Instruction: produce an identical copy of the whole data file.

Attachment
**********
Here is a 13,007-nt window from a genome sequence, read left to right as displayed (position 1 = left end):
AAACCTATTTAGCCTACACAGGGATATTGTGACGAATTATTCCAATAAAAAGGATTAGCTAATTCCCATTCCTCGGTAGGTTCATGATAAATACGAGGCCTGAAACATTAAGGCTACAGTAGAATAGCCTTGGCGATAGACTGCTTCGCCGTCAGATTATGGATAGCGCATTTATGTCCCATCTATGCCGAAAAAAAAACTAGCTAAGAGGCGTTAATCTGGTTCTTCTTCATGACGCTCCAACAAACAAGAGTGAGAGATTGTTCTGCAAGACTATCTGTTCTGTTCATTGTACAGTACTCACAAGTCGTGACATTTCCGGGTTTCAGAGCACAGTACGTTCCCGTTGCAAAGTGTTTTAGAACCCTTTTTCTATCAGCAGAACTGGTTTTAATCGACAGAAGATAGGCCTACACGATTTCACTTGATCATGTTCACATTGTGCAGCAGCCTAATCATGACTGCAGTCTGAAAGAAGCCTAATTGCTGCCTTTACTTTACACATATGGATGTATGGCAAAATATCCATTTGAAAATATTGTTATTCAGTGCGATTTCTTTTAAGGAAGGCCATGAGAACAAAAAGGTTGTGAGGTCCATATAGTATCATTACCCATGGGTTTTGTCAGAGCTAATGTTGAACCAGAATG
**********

Here is a 13,007-nt window from a genome sequence, read left to right as displayed (position 1 = left end):
AAACCTATTTAGCCTACACAGGGATATTGTGACGAATTATTCCAATAAAAAGGATTAGCTAATTCCCATTCCTCGGTAGGTTCATGATAAATACGAGGCCTGAAACATTAAGGCTACAGTAGAATAGCCTTGGCGATAGACTGCTTCGCCGTCAGATTATGGATAGCGCATTTATGTCCCATCTATGCCGAAAAAAAAACTAGCTAAGAGGCGTTAATCTGGTTCTTCTTCATGACGCTCCAACAAACAAGAGTGAGAGATTGTTCTGCAAGACTATCTGTTCTGTTCATTGTACAGTACTCACAAGTCGTGACATTTCCGGGTTTCAGAGCACAGTACGTTCCCGTTGCAAAGTGTTTTAGAACCCTTTTTCTATCAGCAGAACTGGTTTTAATCGACAGAAGATAGGCCTACACGATTTCACTTGATCATGTTCACATTGTGCAGCAGCCTAATCATGACTGCAGTCTGAAAGAAGCCTAATTGCTGCCTTTACTTTACACATATGGATGTATGGCAAAATATCCATTTGAAAATATTGTTATTCAGTGCGATTTCTTTTAAGGAAGGCCATGAGAACAAAAAGGTTGTGAGGTCCATATAGTATCATTACCCATGGGTTTTGTCAGAGCTAATGTTGAACCAGAATG